Clocking in at two hours, Teacher's Pet overstays its welcome in an effort to add substance to its thin plot. Issues of truth and psychology, coupled with the characters' tireless efforts to impose their principles on each other, turns a cute love story into a drawn out debate, with each side grudgingly giving an inch here and a foot there before at last calling a truce. The exhausting bickering and introspection sucks any seeds of passion from the story, so it's not surprising the film foregoes the requisite fadeout kiss in favor of a chummier, Tracy/Hepburn-like ending—which doesn't quite work. Spence and Kate might have been able to pull it off, but in the hands of Clark and Doris, it looks like a cop out.

Still, Teacher's Pet contains some amusing moments and a few genuinely funny lines. (Although how the screenplay ever earned an Academy Award nomination is beyond comprehension.) Gable lays on the mugging a bit thick, but his weathered face produces a multitude of great expressions, from eye-popping incredulity to cocky smirks and painful cringes. He seems to enjoy returning to comedy (after a lengthy hiatus from the genre), and believably embodies a crusty newspaper editor. Day, one of Hollywood's most underrated and least affected actresses, files her usual perkily earnest portrayal (and sings the bouncy title tune), but seems a little intimidated working with The King. As a result, we never feel the same level of attraction from her as we do from him. Gable usually has little trouble pulling off May-December screen romances, but Day proves too frosty an icicle even for the studly Clark to melt.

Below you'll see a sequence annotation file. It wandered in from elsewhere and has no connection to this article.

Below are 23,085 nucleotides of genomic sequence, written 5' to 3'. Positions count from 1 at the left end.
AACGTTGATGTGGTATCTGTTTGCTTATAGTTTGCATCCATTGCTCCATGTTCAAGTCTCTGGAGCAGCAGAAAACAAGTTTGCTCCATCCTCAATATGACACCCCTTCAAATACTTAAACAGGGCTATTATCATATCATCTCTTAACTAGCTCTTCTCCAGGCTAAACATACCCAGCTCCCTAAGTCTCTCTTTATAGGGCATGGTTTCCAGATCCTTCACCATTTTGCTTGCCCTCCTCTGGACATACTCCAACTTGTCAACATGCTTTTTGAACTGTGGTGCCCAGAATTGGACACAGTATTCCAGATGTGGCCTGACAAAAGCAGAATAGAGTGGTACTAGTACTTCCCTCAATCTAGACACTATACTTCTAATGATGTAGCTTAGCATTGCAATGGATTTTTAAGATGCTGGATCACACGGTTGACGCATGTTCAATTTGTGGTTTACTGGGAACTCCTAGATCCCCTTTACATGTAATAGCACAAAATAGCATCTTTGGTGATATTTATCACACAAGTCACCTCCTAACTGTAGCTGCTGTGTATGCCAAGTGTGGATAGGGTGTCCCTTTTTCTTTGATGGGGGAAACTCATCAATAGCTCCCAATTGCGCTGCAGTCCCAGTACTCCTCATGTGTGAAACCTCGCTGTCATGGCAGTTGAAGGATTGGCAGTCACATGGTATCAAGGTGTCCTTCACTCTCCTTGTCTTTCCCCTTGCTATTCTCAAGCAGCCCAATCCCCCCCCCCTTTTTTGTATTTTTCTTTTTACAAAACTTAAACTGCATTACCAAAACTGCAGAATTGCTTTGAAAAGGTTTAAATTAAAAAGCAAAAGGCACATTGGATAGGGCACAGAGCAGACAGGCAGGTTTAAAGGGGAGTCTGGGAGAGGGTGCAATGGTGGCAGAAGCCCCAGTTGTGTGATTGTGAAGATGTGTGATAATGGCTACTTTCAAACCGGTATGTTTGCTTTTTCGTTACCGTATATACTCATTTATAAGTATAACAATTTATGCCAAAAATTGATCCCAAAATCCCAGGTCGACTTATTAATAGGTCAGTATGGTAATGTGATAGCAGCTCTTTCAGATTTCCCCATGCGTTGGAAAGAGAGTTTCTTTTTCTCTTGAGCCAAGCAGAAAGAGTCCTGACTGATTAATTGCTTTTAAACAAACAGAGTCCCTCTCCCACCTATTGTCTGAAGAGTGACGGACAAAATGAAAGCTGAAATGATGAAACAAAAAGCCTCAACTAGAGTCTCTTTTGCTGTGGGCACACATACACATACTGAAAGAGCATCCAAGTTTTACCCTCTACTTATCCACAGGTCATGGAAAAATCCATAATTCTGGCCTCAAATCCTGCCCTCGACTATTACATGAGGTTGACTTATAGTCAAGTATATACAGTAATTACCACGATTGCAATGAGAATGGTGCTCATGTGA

Young received an Oscar nomination for his fine performance as the jilted boyfriend who helps Erica and Jim patch up their relationship. Although he doesn't appear until halfway through the movie, he makes up for lost time, milking a hangover to the hilt, and dispensing words of wisdom with a welcome sardonic edge. Quick glimpses of Jack Albertson and a young Marion Ross, as well as a novelty number from sexpot (and former Howard Hughes protégé) Mamie Van Doren, also spruce up the proceedings.

Yet despite all the talent involved, Teacher's Pet never makes the dean's list of film comedy. Like so many of Erica's students, it has potential, but remains maddeningly average.



Rating for Style: B
Rating for Substance: B

 

Image Transfer

 One
Aspect Ratio1.85:1 - Widescreen
Original Aspect Ratioyes
Anamorphicyes


Image Transfer Review: A pleasing black-and-white anamorphic transfer sports good gray level variance, fine contrast, and excellent clarity. A few nicks and a big ol' blotch disrupt the opening frames, but it's pretty smooth sailing from thereon in. Inky blacks and faint grain lend the image texture and warmth, despite rather flat cinematography by Haskell B. Boggs.

Image Transfer Grade: A-

 

Audio Transfer

 LanguageRemote Access
MonoEnglishno


Audio Transfer Review: The mono track is clean and clear, with easily comprehendible dialogue and only the faintest hint of surface noise. With only a smattering of music, fidelity isn't much of an issue, but Day's title song and Van Doren's nightclub number sound solid and rich.

Audio Transfer Grade: B

 

Disc Extras

Static menu
Scene Access with 26 cues and remote access
Subtitles/Captions in English with remote access
Packaging: generic plastic keepcase
Picture Disc
1 Disc
1-Sided disc(s)
Layers: dual
Layers Switch: 01h:01m:36s

Extras Review: How do you spell barebones? P-A-R-A-M-O… you get the picture. We love your transfers, Paramount; now, please give us some extras!

Extras Grade: D-

 

Final Comments

No apples for Teacher's Pet. This tepid and far too preachy romantic comedy just barely makes the grade, and though it may please fans of Gable and Day, viewers expecting a bouncy lark will be disappointed. Paramount supplies a stellar black-and-white transfer but little else on this skeletal catalog release.